Halloween II

(Collector's Edition) (1981) Jamie Lee Curtis

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Halloween

(Two-Disc Special Edition) (2007) Malcolm McDowell

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DreamWorks Halloween

Double Pack (Scared Shrekless / Monsters vs Aliens: Mutant Pumpkins From Outer Space)

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History of Halloween

The Haunted History of Halloween (History Channel) (A&E DVD Archives) (2005)

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Return to Halloweentown

(Ultimate Secret Edition) (2006) Sara Paxton

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The Day After Halloween

(Katarina's Nightmare Theater) Sigrid Thornton

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SpongeBob SquarePants

Halloween (1999) Tom Kenny

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Halloween III

Season of the Witch (1982) Tom Atkins

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Playhouse Disney Halloween

(Just Say Boo/A Spookie Ookie Halloween) (1998) Cole Caplan

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Halloween

25 Years of Terror (2006) John Ottman

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Has anyone ever followed up on a factual reference in a fictional novel?

For instance: In the book "Crooked Tree", by Robert C. Wilson, the main character comes across some 17th century accounts written by the Jesuits. I looked into this and sure enough these writings actually exist. I have used them in my studies of Halloween, and I have a fictional story to thank for my discovering them. "Crooked Tree" is a good scary book, by the way.
honduran – I’m sorry. I don’t understand what you are trying to convey.

3 Responses to Has anyone ever followed up on a factual reference in a fictional novel?

  • reader says:

    I have, actually. The earliest occasion I remember doing it was in high school when I was reading Another Roadside Attraction by Tom Robbins. I attended a boarding school on the grounds of a monastery and I was one of the few students who spent weekends there. The novel deals with things to do with the Vatican, and, though this was not a Catholic monkhood, there was a large theological library available. I went hunting and even though I did not find precisely what I was looking for I did find many other fascinating things. Since then novels have caused me to track down all sorts of things, from trying foods to researching history, to listening to music, just for starters. I never really thought about it this way but your question made me realize just how many ways what I read serves as a catalyst in my life. Great question, thanks for asking, and I will look up The Crooked Tree.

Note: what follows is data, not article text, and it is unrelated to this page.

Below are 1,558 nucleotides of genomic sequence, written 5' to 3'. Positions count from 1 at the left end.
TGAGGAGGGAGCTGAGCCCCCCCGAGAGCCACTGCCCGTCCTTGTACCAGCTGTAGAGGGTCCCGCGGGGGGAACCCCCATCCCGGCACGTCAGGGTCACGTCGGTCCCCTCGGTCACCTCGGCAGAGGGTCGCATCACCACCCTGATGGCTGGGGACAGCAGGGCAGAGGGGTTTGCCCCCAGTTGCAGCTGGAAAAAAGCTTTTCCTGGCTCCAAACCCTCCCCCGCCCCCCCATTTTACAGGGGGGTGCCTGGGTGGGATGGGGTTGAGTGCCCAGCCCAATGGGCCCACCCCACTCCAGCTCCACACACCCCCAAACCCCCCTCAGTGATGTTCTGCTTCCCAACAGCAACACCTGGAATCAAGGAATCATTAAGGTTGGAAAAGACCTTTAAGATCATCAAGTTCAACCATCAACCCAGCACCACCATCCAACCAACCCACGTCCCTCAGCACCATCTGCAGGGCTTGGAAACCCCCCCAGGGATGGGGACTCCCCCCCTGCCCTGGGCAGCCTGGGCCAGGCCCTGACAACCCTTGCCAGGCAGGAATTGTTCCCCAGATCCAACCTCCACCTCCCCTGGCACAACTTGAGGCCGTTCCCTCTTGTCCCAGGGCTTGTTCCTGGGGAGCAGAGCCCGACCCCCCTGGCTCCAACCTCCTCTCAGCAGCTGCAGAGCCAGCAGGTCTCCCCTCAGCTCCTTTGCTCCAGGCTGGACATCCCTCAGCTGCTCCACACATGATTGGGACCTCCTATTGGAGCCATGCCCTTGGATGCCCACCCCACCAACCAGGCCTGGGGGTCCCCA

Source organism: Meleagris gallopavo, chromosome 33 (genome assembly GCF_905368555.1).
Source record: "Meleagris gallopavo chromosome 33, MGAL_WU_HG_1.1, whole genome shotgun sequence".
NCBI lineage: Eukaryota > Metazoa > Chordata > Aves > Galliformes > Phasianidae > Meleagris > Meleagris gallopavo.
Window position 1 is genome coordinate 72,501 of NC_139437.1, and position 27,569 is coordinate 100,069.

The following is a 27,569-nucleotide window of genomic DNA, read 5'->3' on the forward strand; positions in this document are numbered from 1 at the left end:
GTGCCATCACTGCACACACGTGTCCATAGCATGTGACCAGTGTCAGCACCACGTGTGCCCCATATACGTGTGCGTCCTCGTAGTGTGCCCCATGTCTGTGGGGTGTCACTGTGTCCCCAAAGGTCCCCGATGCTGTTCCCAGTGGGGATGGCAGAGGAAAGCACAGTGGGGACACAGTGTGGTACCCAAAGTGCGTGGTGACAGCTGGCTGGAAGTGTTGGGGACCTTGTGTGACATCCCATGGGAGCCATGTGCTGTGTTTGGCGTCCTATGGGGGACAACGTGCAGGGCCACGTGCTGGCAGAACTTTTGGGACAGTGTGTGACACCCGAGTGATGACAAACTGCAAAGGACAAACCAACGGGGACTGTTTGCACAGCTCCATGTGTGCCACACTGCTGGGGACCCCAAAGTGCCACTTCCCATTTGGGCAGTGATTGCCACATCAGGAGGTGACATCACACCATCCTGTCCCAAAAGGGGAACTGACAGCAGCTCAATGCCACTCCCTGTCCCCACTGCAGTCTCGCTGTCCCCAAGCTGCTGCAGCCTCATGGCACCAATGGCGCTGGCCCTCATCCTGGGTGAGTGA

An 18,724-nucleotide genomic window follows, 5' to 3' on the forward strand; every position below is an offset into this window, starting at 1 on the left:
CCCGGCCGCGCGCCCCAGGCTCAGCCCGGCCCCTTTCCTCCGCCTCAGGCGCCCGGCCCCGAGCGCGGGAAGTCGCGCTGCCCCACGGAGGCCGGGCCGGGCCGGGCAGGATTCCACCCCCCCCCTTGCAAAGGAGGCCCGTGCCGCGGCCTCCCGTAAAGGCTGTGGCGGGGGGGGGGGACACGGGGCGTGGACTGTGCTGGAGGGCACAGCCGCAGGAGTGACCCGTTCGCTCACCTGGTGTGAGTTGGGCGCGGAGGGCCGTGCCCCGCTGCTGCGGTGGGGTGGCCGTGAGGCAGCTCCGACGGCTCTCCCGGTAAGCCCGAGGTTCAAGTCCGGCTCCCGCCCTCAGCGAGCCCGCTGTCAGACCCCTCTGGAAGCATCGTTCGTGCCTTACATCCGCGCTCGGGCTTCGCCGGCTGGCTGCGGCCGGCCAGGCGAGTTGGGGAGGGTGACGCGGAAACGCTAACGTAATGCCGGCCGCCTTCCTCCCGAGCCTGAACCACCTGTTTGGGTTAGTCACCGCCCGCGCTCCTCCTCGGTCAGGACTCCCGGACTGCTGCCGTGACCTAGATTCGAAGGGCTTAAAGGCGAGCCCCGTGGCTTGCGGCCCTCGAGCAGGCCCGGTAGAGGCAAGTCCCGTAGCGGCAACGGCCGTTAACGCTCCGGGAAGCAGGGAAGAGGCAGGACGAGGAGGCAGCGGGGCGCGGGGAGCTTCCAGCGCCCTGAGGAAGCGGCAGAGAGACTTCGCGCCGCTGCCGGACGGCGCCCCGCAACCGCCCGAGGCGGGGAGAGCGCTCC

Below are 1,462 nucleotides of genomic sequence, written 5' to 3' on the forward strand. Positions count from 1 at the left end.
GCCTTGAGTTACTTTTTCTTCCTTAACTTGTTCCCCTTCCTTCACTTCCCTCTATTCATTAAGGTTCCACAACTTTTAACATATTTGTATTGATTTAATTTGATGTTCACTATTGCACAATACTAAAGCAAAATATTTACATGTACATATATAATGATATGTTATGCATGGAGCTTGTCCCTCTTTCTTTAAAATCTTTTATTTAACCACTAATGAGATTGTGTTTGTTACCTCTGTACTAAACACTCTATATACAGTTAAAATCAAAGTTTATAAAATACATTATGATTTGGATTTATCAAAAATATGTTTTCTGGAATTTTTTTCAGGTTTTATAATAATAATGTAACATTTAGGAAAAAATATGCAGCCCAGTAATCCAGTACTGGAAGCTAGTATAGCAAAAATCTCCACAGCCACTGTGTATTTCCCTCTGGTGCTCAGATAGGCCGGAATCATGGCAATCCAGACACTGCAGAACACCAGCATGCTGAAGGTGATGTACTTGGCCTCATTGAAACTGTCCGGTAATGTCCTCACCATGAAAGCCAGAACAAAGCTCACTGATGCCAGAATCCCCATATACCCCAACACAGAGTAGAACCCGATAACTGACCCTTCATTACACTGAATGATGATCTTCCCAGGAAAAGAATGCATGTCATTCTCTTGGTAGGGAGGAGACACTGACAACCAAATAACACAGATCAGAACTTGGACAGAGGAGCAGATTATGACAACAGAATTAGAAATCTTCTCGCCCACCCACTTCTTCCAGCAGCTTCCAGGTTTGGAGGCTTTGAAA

• honduranhansens says:

    Some people don´t need to look something up, some people were raised around certain facts and know them because they are part of that person´s life. writing a book? Get the facts strait!

  • Dixie Woman says:

    Absolutely. Always have. Nowadays, though, with computers and info so easily accessed, even more so.

    One of the books I’m reading now is Love in the Time of Cholera by Gabriel García Márquez so I figured I might as well read up on the time period and the cholera epidemic.

    I’ve also tried recipes I’ve found in novels. One of my favorite ways to roast a chicken came from, I think, The First Deadly Sin by Lawrence Sanders.

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Halloween Books